Daniel Keyes’s Flowers for Algernon is a remarkable story about taking a below average man and turning him into a genius within weeks. Charlie Gordon is a “mental retard”, using the vernacular of the time, who is able to maintain his own apartment and job with the assistance of his uncle’s long time friend. Charlie agrees to participate in an experiment where his intelligence should increase by at least 3x, which is what has happened to the only living participant to have undergone the treatment, a white mouse named Algernon. Even before the operation, Keyes makes clear that Charlie wants to be smart and he’s willing to work really hard at it. In testing, Charlie gets very frustrated that a mouse is smarter than him and hopes with the experiment that he will be able to beat the mouse. He has no greater understanding of potential complications or the societal impacts from the surgery. He has a simple understanding of his world and very little to no understanding of what the experiment might do to him.
The format of this novel are the diary entries that Charlie Gordon writes from the beginning of the experiment until the end. We witness the spelling and grammar changes as well as the comprehension and knowledge gains as time goes on. As Charlie’s intelligence increases he is able to recall scenes from his childhood and understand them from an outside and new perspective as to where his family is and how he ended up at a bakery working for his uncle’s friend. As his intelligence increases he slowly loses the life he had and gains new friends from the experiment. But as his intelligence surpasses those around him, Charlie becomes bitter and alone as he tries to unravel his past and use his new intelligence to protect his future.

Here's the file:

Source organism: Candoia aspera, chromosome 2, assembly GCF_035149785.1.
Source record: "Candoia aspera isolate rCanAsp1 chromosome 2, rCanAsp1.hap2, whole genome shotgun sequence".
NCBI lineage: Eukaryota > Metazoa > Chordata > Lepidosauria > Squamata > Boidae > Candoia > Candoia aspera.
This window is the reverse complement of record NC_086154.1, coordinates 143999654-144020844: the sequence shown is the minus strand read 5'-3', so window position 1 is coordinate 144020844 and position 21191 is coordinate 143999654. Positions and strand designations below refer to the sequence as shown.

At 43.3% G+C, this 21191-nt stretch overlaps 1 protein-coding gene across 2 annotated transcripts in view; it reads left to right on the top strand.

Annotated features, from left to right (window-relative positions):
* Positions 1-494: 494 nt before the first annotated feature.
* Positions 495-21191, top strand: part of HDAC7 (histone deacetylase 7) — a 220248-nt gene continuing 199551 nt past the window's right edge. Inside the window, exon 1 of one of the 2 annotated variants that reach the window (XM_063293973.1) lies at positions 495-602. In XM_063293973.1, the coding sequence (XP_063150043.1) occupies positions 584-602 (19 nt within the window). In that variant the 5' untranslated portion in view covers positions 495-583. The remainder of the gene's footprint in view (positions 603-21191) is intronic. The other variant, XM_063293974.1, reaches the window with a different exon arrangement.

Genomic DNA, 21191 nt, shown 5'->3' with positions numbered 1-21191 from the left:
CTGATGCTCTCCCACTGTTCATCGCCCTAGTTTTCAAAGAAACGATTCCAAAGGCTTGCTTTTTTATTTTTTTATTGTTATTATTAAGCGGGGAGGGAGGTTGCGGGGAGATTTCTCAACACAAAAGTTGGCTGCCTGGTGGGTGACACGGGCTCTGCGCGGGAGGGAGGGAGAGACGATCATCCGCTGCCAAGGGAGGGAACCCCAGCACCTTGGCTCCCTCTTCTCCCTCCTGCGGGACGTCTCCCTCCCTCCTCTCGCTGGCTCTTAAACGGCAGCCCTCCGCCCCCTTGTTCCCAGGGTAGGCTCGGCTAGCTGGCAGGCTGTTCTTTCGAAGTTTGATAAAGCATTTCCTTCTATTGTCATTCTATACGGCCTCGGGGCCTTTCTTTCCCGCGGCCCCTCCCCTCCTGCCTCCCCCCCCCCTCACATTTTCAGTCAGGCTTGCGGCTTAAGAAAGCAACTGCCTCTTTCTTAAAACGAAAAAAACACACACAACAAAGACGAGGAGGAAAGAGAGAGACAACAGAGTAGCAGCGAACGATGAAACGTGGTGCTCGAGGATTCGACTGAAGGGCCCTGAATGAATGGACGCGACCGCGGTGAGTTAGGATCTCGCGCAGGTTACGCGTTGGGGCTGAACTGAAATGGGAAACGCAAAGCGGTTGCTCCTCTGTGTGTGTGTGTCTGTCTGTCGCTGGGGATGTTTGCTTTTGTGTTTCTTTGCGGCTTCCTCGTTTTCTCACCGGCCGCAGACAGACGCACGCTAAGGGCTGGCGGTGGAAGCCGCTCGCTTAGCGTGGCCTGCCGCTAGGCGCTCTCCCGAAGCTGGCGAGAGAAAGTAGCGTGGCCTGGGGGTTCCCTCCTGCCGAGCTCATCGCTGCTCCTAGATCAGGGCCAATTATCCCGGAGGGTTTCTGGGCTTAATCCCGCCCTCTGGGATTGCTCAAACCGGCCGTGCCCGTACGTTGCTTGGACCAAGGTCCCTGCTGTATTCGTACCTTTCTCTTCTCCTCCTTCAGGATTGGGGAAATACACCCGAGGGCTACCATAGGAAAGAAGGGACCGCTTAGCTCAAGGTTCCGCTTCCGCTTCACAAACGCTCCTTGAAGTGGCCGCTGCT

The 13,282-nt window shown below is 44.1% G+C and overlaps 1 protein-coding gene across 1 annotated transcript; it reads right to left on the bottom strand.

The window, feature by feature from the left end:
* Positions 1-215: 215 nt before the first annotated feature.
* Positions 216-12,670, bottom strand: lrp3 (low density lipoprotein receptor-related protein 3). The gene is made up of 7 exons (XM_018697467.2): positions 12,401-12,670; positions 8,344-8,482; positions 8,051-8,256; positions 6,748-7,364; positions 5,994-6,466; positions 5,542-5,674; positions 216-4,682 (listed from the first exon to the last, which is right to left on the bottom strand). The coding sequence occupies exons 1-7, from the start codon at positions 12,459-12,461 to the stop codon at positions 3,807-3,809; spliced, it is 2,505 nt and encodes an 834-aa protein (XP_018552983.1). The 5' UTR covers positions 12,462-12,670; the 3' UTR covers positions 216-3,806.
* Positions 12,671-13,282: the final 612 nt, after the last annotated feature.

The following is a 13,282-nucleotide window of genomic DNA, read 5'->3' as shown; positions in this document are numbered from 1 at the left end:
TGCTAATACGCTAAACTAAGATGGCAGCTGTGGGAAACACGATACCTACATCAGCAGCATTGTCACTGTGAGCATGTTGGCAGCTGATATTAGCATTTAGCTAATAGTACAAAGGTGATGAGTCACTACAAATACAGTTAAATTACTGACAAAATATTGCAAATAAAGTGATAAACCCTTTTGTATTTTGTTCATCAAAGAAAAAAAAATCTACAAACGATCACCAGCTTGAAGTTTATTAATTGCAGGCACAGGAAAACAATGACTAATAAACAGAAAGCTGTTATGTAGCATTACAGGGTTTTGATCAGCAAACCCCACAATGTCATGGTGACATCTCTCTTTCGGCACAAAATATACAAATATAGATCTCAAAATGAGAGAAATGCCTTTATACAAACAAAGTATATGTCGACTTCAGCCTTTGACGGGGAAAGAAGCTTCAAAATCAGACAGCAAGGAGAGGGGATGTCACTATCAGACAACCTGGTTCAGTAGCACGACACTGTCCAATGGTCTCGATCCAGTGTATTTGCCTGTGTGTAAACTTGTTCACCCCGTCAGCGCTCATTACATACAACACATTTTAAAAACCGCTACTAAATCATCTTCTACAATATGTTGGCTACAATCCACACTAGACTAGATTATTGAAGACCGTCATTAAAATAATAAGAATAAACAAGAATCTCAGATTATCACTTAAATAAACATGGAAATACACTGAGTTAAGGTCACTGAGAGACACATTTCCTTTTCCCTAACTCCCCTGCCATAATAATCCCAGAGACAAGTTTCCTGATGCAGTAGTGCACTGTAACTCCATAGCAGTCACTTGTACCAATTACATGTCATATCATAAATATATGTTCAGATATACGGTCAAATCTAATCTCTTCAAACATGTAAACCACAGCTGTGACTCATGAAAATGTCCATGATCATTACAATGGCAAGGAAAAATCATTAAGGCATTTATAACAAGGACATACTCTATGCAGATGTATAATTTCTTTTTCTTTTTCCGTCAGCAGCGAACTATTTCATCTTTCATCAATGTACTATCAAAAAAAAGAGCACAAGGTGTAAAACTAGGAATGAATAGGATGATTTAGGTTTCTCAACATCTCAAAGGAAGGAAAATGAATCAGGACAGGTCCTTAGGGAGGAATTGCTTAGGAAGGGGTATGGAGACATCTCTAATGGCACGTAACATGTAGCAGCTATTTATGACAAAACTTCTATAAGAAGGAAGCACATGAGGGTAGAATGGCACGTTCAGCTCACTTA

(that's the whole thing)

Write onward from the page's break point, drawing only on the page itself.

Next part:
This is a very modern look at the complications behind intelligence and for most of the novel I felt like this could have been written about today. Today we very rarely lock people in institutions, but when we look at someone who is mentally slow, do we see the person behind the blank stare? Or are they still treated like secondary citizens not worthy of our time and attention? Maybe we’re a little better than Charlie’s bakery friends and we don’t taunt and tease, but are we treating them humanely?
Very compelling story and made me question how I treat those who are not on the same level of intelligence. Just as Charlie treated the doctors when he was had a high IQ so he was treated when he had his low IQ. We should always look behind the eyes and see the person behind them and treat everyone with more empathy. Great novel and very thought provoking.
Read October 2013